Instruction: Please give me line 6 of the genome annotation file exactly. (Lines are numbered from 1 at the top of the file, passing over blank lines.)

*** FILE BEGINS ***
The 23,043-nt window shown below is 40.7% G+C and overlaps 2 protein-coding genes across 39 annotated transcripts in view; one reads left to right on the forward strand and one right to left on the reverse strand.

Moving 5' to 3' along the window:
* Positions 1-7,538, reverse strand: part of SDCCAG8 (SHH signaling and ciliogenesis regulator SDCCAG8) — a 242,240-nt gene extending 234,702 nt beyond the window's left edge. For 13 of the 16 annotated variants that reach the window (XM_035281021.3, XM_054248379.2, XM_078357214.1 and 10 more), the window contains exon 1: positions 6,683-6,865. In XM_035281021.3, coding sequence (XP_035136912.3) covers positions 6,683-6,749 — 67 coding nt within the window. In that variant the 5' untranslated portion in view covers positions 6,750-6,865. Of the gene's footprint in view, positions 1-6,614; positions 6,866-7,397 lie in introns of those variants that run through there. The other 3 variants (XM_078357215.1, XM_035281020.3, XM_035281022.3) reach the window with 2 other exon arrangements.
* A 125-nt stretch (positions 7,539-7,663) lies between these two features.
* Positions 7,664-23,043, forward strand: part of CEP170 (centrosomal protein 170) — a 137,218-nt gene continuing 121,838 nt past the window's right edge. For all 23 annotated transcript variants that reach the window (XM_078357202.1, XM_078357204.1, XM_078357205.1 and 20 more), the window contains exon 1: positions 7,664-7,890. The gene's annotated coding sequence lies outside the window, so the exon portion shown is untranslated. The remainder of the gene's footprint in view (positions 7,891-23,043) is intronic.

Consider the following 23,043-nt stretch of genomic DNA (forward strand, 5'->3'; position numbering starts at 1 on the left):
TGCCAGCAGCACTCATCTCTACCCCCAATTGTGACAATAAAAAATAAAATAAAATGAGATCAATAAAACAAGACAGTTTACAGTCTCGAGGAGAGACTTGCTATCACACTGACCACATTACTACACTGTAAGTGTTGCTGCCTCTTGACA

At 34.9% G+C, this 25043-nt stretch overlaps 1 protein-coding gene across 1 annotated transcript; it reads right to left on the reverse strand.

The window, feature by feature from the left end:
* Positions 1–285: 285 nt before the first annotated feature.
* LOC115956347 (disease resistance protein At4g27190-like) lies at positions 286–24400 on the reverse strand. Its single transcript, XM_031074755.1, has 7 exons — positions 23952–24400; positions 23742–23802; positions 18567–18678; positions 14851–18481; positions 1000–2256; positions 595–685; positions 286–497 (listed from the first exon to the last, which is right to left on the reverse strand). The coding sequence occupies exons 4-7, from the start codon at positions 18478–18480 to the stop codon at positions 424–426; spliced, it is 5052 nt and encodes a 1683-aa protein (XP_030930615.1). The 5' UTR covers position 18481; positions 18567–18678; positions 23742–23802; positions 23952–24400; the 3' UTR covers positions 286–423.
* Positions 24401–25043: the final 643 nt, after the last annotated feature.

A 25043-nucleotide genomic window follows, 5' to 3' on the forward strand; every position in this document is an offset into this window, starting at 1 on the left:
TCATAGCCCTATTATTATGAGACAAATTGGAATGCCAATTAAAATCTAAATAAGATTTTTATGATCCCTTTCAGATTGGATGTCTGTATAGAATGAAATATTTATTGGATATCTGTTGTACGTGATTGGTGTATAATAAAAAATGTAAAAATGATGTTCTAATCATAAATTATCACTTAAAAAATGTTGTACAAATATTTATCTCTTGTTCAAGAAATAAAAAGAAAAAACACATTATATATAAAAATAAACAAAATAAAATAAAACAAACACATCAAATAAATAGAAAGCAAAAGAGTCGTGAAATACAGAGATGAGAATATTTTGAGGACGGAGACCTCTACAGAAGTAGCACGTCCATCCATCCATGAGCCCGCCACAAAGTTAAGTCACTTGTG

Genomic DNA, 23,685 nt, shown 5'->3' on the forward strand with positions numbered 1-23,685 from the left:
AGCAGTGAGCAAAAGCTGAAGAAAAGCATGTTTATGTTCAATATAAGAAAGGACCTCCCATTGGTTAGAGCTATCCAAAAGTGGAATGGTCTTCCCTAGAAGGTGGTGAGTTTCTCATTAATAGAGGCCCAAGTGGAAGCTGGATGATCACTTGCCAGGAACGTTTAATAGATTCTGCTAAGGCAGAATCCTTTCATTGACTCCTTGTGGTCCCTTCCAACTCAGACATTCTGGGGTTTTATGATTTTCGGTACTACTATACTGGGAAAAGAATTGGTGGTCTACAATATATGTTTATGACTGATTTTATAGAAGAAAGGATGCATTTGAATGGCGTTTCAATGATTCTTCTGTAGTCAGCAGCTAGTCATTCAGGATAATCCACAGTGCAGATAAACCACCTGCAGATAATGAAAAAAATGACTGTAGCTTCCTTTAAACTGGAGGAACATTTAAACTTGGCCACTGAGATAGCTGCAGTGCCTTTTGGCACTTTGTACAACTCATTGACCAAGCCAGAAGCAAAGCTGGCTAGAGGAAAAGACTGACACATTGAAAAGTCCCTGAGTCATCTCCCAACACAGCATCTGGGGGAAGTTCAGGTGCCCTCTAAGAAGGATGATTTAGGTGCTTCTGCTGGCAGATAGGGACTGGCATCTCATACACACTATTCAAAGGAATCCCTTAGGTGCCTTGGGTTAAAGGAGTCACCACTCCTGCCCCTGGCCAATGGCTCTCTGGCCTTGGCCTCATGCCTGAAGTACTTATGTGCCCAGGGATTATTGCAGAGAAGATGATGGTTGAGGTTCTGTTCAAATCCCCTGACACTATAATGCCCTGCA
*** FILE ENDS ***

Consider the following 23,043-nt stretch of genomic DNA (forward strand, 5'->3'; position numbering starts at 1 on the left):